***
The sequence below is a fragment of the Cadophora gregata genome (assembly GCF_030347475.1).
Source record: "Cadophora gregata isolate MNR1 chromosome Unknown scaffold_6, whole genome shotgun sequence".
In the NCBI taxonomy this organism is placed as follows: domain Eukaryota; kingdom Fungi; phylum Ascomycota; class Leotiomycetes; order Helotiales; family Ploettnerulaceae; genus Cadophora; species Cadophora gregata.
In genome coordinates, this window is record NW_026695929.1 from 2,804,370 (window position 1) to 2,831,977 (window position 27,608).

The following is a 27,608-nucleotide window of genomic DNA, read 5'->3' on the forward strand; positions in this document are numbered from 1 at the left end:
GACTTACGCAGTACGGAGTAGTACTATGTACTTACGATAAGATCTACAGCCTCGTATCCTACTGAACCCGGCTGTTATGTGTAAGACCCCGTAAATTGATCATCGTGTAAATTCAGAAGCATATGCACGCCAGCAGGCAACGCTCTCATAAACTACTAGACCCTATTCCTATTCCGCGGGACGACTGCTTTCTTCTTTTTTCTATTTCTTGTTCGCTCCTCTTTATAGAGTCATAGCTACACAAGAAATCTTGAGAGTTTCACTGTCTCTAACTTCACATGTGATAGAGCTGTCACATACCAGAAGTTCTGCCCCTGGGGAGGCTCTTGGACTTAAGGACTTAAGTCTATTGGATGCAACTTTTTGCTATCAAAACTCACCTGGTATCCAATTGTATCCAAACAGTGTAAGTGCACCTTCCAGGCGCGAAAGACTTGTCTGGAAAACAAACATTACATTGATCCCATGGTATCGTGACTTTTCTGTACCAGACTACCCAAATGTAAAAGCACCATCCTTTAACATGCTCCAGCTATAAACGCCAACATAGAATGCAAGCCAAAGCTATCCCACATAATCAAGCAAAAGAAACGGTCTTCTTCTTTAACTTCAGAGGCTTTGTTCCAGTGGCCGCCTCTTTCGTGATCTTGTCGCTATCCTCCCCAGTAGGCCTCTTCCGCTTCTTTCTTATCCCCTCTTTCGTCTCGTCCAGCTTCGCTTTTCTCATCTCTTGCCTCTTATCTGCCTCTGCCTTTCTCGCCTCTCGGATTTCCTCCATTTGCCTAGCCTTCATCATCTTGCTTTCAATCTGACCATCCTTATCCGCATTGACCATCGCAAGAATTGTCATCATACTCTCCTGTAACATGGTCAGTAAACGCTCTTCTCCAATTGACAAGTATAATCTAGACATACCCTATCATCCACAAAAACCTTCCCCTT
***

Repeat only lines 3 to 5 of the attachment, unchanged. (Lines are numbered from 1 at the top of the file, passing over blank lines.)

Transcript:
In the NCBI taxonomy this organism is placed as follows: domain Eukaryota; kingdom Fungi; phylum Ascomycota; class Leotiomycetes; order Helotiales; family Ploettnerulaceae; genus Cadophora; species Cadophora gregata.
In genome coordinates, this window is record NW_026695929.1 from 2,804,370 (window position 1) to 2,831,977 (window position 27,608).

The following is a 27,608-nucleotide window of genomic DNA, read 5'->3' on the forward strand; positions in this document are numbered from 1 at the left end: